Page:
Archive for August, 2010

Green Home Remodeling: What can I do?

Thursday, August 12th, 2010

“Building Green” is very popular now. I am a strong proponent of eco-friendly home ownership and building. What specifically can we do to make a difference?

Of all the “green” strategies available these days to builders, homeowners and home remodelers that will reduce energy usage significantly, four stand out:

(1) build a tight, well insulated home;

(2) reduce the demand for electricity by installing energy-efficient appliances;

(3) choose proper heating and cooling systems for energy efficiency; and

(4) install renewable-energy systems.

The first on this list is the most important and will have the most impact on energy usage. The energy needed to heat and cool a super insulated, air-tight home is small.

There are many things a homeowner can do to determine whether or not a home is tight and well-insulated. Check the insulation under the floor and in the attic. Investigate the amount of insulation in the walls. Check the windows. Are they air tight? Do they have a low thermal conductivity R value? Are there any leaks? Check that weather seals around the doors are tight. Consider installing storm doors. Is the exterior of the home sealed? Caulking the exterior of the house may be necessary.

In short, the first step toward living and building “green” can be as simple as making sure that our homes are well insulated and sealed.

Oh, by the way, have you heard about “eco-batts” used in home insulation? They are no more expensive than the common yellow and pink insulation batts, but they are made from recycled materials. How “green’ is that?

French drains can solve a flood of problems

Sunday, August 8th, 2010

Oregon weather is almost synonymous with rain. Many of us live on plots of land that do not drain during the rainy season. We put up with muddy yards, standing water, and even flooding into our homes and storage areas. There is often a straight forward, energy-efficient, low maintenance solution: a French drain.

French drains require no electricity to operate, but rather rely on gravity for power. Properly installed, maintenance is low. The one essential ingredient necessary to build a French drain is an area of land, ditch or stream that lays at a lower elevation than the flooded area. If one of them is available nearby, planning and installing a French drain is relatively simple for a knowledgeable and skilled builder. The key to a successful French drain installation is finding the path of least resistance for the problem water to follow.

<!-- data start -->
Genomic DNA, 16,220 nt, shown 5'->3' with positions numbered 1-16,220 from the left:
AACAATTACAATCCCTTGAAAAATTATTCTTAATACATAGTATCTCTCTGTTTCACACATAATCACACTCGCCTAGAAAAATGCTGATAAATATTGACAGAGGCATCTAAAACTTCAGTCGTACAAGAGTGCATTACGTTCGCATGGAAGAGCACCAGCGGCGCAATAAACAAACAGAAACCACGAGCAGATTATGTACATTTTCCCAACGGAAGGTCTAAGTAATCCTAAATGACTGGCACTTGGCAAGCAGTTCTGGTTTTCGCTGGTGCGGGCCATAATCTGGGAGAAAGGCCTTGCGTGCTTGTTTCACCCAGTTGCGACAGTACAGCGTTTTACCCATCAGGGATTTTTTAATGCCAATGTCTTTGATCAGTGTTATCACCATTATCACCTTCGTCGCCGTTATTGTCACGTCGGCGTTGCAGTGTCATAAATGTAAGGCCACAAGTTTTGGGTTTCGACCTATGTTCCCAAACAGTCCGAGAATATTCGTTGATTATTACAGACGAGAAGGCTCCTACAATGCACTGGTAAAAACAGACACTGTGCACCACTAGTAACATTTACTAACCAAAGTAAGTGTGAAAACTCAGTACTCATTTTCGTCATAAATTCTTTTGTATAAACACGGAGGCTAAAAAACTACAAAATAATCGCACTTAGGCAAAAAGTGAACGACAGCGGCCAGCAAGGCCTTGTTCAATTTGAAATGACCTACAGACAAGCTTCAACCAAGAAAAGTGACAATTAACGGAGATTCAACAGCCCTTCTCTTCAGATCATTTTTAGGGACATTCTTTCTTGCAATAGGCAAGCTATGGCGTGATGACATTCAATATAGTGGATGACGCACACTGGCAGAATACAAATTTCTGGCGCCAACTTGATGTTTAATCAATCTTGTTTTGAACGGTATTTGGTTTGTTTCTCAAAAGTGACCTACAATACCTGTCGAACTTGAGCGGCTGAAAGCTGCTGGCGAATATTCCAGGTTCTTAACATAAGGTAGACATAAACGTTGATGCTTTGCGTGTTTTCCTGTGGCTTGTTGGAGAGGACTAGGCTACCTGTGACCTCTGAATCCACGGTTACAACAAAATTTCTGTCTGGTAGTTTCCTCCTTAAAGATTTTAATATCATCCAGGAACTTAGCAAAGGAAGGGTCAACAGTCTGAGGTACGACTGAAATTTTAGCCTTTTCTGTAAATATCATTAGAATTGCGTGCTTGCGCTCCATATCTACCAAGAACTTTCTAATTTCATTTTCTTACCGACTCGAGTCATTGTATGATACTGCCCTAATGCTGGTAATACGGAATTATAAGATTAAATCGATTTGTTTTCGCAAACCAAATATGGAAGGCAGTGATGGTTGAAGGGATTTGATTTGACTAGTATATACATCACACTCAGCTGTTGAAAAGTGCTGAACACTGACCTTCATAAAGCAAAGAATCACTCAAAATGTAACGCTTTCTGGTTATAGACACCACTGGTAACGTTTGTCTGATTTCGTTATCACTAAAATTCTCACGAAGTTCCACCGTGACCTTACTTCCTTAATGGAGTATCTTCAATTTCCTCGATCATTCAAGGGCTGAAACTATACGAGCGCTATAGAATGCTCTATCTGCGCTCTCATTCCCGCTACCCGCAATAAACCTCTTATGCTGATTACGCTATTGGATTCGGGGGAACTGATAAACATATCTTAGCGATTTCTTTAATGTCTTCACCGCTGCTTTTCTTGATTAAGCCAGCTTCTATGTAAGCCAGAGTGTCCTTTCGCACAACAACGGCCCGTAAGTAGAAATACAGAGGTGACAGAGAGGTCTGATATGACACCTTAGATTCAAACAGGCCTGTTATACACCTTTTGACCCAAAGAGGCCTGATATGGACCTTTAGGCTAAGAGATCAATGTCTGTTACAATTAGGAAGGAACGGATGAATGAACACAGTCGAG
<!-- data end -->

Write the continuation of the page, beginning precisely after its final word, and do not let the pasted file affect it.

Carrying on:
The first planning step is to find the lowest elevation level of the standing water (“the problem area”) and to locate the elevation of the drainage area or drainage stream. The second step is to map out a path for a ditch that will travel from the problem area to the drainage area. The final planning step is to calculate the average slope of the ditch (determined by dividing the length of the ditch by the total difference between the two elevations).

Once planning for the French drain is complete, installation can begin. The first step is to dig the ditch in accordance with the plan. As the ditch is being dug, the accuracy of the slope must be checked frequently. Any inaccuracy in slope must be addressed by evening out the bottom of the trench. Any areas that are too high must be lowered and any areas that are too low should be filled with crushed rock. This process is called grading. Three-quarter inch minus ( 3/4″- ) crushed rock is a common choice for grading the bottom of the drainage trench. The bottom of the drainage trench should also be tamped.

Once the trench is sloped correctly and tamped sufficiently, a 4”-diameter perforated drainage pipe should be placed carefully into the graded drainage trench. The perforations should be placed facing up. The source end of the pipe should curve up above ground level and it should be installed with a removable cap. This will allow the pipe to be cleaned out if should ever become plugged.

Next, the drainage pipe should be surrounded with 1 ½” round river rock for the entire length of the drainage trench. It is best to cover the round rock and drainage pipe with rolled drain trench barrrier paper. Commonly available at building supply stores, this paper will help keep top soil from filtering down into the drainage trench and into the drain pipe.

The final step is to back fill top soil into the last 2” at the top of the drainage trench to restore the original vegetation that was displaced by the new French drain.